A neighbor's party woke me at 2:30 this morning.
We live in Studentville, USA, so it wasn't an unprecedented event. But July is usually a slow month for Thursday night (um, Friday morning) alcohol-inspired noise fests. I wasn't expecting it.
While I do have five kids, aged 3-15, they are mostly past the nightly-parent-waking stage (sharing dreams good and bad, asking for a glass of water, shrieking when a housefly invades a bedroom...)
And everyone has been healthy lately. We haven't hosted a moonlight tag-team vomiting competition in many months. Thank G-d.
So when the post-midnight festivities got out of hand last night, I was a bit out of practice. Luckily, the lessons learned from years of on-the-Mom-job training kicked in immediately. It was like falling off a bicycle; you never forget how to do it.
I know when a night's sleep is shot. And I know better than to fight a wounded sleep.
My strategy is to let a shot sleep die with dignity. Rather than attempting resuscitation, I fast-forward the grieving process, moving as quickly as possible to acceptance.
The trick is to eschew any hope of going back to sleep. Once I accept my involuntary awakened state, I embrace insomnia as an unexpected (and thankfully, rare) visit from a good friend. I can do this, because I remember:
Nothing is as efficient as a mother with a found hour.I defy any veteran Air Traffic Controller or seasoned White House Events Coordinator to match the productivity of a mother with a cancelled medical appointment. With the focus of a laser beam, she will carve more errands and phone calls from that hour than they could list on their color-coded Gantt charts.
And if the impromptu hour of slack falls on a Friday morning, watch in awe as she choreographs a complex ballet of accomplishment: A chorus of appliances - laundry machines, oven timers, bread machines, standing mixers, and laser printers - humming in harmony, with the challah dough rising in the foreground. All while she's on hold with the insurance company, changing a diaper, closing the refrigerator with her foot.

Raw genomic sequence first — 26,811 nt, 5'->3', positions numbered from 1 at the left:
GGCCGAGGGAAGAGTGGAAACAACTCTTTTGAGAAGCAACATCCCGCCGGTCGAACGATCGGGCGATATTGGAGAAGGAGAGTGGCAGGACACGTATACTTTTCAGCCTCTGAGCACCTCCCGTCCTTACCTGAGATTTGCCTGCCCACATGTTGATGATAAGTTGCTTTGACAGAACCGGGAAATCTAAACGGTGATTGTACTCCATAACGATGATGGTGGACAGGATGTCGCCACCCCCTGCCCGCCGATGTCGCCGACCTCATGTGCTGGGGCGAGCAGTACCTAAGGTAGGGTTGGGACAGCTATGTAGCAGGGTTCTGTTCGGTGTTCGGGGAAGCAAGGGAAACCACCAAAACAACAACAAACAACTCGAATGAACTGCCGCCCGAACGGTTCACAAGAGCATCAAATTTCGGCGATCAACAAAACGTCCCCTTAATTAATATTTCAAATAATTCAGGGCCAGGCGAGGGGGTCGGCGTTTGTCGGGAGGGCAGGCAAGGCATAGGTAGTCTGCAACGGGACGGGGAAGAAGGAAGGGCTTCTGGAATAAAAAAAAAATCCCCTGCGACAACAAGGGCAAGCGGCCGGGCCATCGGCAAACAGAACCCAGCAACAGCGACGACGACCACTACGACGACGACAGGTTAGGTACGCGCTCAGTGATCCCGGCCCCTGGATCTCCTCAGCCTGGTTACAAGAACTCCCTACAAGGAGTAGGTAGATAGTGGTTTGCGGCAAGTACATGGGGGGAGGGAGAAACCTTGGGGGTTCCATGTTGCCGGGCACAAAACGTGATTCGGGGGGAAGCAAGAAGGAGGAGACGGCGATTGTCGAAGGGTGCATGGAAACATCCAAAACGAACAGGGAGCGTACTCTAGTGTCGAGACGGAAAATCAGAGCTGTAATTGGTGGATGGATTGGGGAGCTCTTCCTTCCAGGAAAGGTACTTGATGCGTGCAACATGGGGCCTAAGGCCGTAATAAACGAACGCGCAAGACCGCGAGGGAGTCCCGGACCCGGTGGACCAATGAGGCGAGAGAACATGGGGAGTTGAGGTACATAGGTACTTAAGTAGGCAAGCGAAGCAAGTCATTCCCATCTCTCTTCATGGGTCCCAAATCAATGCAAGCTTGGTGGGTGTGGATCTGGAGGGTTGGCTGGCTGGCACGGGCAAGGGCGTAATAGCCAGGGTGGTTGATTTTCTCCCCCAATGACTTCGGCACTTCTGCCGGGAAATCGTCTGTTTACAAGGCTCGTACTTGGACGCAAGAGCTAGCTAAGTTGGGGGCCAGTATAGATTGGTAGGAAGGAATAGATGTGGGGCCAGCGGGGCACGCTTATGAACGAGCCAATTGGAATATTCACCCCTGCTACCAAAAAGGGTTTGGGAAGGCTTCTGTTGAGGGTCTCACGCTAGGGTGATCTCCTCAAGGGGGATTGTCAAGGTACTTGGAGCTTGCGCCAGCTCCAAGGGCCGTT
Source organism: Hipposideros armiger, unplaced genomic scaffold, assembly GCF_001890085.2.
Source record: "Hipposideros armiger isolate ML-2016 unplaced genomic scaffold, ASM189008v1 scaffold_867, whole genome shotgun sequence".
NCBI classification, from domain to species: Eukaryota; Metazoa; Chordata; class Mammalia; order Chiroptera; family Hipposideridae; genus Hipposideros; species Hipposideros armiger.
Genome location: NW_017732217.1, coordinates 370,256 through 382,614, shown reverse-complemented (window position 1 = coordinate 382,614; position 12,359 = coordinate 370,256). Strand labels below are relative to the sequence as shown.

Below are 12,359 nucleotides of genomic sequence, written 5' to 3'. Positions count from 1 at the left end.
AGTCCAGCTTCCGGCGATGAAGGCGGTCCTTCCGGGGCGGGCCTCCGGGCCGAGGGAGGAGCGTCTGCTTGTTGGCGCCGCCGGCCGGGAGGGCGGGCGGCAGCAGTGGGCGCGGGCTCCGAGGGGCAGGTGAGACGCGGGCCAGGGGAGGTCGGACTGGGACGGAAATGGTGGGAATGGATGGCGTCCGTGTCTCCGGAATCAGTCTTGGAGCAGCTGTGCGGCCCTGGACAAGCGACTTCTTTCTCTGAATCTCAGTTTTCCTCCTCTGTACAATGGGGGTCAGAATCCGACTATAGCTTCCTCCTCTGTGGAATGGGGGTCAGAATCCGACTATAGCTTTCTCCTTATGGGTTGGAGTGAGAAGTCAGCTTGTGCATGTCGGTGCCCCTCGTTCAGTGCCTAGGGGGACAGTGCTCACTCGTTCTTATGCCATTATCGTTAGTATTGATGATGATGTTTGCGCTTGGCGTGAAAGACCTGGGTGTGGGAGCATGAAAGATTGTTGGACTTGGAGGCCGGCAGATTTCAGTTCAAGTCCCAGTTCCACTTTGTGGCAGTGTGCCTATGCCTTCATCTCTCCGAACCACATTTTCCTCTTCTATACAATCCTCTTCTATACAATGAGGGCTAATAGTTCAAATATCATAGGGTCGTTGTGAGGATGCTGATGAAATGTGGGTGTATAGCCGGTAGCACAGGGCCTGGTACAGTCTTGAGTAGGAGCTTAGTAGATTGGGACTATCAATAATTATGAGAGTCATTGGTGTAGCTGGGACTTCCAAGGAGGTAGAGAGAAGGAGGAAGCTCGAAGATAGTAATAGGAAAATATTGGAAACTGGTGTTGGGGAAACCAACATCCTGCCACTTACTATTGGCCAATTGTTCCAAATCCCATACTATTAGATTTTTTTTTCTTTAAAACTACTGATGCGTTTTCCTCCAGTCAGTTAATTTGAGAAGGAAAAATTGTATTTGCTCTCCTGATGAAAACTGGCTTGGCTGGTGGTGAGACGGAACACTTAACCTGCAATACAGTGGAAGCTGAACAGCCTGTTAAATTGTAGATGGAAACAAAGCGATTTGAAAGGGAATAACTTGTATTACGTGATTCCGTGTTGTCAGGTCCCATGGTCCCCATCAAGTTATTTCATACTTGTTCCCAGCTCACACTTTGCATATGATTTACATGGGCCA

Professionals make it look so easy.
In the middle of the night, however, the devices enlisted must be quiet, in order to let the rest of the family sleep. Yet there are still plenty of opportunities to be my own elf - to do vital favors for the sleepy person I'll be in the morning.
In the wee hours this morning I showered and got dressed, tidied and inventoried personal care supplies, discovered that we're down to the second-to-last container of my favorite toothpaste, caught up on 15% of overburdened Google feed reader, filed 3" of benign paperwork backlog, and started this blog post.
I spent about two hours writing and rewriting lists in my little notebook, and generally 'emptied my head.' It was cathartic and refreshing. I reveled in being able to finish a sentence in my own mind.
As I ordered my favorite toothpaste on-line, a wave of gratitude engulfed me. I realized that I have been my car only once in the past three weeks. I love the Internet.
During the school year, I often quip that I need to buy that bumper sticker that says:
If I'm such a stay-at-home Mom, why am I always in the car?
Sandwiched between the academic year-end frenzy of June and the September's dramatic double onslaught of the Jewish holidays and the return to school, summer is our oasis.
During the school year, our calendar is stuffed overfull with obligations and commitments. In the Summer, we luxuriate in extending or cancelling activities, subject to the whims of the weather and our moods. In Winter, we march to time's drumbeat. In Summer, time is our languid dance partner.
My answering machine has zero saved messages. I love summer vacation.
Summer does come with open windows, however. Through those open windows came the party noises that woke me last night. It's a package deal.
So, thank you, dear youthful neighbors, for giving me a few moments to meditate on the good fortune that allows my family to enjoy our unstructured summer schedule. Thank you for your gift of an unscheduled pause to appreciate of the blessings of the Internet. Thank you for the few hours of sleepy solitude.
I hope you found this morning's construction workers' 7:15 a.m. jack-hammering just as inspiring as your nocturnal celebrations were for me. Perhaps it gave you time to introspect on the deeper significance of a hangover. Maybe you found this an opportune time to sweep the street of the glass from the bottles that broke as your guests departed at 4 a.m.
I smile when thinking of the City of Boston's gift to both of us: the opportunity for you to share this moring's spectacular sunrise with me.
Have a great morning.